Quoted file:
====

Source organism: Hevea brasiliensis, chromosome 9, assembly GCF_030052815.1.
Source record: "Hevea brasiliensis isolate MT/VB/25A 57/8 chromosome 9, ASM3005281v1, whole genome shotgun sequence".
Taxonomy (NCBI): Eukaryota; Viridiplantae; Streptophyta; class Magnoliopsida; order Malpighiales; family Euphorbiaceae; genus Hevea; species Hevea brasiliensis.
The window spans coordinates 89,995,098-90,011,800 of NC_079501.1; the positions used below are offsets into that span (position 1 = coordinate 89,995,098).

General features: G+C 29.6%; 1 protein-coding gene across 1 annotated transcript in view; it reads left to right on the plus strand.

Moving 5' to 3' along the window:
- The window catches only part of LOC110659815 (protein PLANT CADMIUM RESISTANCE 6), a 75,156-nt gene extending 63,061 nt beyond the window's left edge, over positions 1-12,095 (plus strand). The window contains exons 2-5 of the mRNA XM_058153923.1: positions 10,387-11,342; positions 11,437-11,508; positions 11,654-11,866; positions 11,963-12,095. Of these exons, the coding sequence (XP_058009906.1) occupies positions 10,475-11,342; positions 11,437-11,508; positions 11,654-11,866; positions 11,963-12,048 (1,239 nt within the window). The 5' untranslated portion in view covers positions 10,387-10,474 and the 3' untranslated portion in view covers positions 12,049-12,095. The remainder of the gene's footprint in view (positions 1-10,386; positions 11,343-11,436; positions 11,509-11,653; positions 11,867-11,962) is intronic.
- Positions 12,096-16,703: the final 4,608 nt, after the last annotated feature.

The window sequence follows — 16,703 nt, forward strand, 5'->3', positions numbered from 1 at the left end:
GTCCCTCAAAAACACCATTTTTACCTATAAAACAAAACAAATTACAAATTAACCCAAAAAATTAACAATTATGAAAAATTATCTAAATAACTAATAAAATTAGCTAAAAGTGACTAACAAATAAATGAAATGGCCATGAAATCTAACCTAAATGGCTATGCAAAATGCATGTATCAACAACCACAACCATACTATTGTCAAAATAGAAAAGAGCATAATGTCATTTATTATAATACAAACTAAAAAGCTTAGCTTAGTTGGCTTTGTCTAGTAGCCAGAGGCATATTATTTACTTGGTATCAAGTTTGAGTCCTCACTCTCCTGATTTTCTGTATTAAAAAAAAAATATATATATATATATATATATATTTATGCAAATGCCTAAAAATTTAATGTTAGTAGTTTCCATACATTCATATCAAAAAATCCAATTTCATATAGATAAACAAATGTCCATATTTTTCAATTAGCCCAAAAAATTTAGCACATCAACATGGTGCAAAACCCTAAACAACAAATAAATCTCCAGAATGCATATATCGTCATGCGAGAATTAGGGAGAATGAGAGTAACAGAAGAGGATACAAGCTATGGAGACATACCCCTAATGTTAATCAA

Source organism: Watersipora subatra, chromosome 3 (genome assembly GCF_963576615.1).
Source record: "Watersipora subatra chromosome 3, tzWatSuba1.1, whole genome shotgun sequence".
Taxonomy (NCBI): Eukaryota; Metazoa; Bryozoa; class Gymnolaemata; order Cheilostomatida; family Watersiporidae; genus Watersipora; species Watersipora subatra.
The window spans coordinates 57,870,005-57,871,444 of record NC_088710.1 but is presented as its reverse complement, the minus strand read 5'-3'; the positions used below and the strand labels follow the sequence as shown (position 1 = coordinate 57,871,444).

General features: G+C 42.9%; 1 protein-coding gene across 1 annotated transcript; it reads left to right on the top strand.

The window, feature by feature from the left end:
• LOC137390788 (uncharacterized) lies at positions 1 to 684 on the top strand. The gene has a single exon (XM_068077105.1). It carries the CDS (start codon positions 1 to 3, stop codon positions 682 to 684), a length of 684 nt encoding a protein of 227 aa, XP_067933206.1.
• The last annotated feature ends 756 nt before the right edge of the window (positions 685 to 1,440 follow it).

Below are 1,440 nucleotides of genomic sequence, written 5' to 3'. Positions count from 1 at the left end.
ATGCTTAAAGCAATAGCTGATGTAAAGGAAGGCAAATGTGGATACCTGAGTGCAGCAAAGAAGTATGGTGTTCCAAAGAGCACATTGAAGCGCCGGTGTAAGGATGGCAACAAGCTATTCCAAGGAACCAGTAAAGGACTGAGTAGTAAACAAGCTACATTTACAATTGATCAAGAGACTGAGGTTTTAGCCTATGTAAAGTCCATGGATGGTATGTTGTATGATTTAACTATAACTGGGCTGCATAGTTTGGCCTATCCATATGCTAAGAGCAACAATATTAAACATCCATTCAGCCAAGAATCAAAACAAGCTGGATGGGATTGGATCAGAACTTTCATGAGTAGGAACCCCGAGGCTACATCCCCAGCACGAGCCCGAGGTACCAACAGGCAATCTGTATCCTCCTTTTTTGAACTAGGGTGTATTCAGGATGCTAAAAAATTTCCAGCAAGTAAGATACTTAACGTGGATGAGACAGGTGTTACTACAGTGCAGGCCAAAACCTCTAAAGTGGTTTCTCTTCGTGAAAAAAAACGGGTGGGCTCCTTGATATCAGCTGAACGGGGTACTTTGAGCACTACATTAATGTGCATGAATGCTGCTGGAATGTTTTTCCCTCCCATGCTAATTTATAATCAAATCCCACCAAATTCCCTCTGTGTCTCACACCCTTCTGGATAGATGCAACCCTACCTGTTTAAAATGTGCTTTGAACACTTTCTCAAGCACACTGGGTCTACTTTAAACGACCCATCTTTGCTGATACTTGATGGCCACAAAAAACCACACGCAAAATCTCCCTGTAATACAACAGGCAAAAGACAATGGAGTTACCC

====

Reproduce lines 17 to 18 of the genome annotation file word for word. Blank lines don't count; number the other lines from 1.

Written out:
• LOC137390788 (uncharacterized) lies at positions 1 to 684 on the top strand. The gene has a single exon (XM_068077105.1). It carries the CDS (start codon positions 1 to 3, stop codon positions 682 to 684), a length of 684 nt encoding a protein of 227 aa, XP_067933206.1.
• The last annotated feature ends 756 nt before the right edge of the window (positions 685 to 1,440 follow it).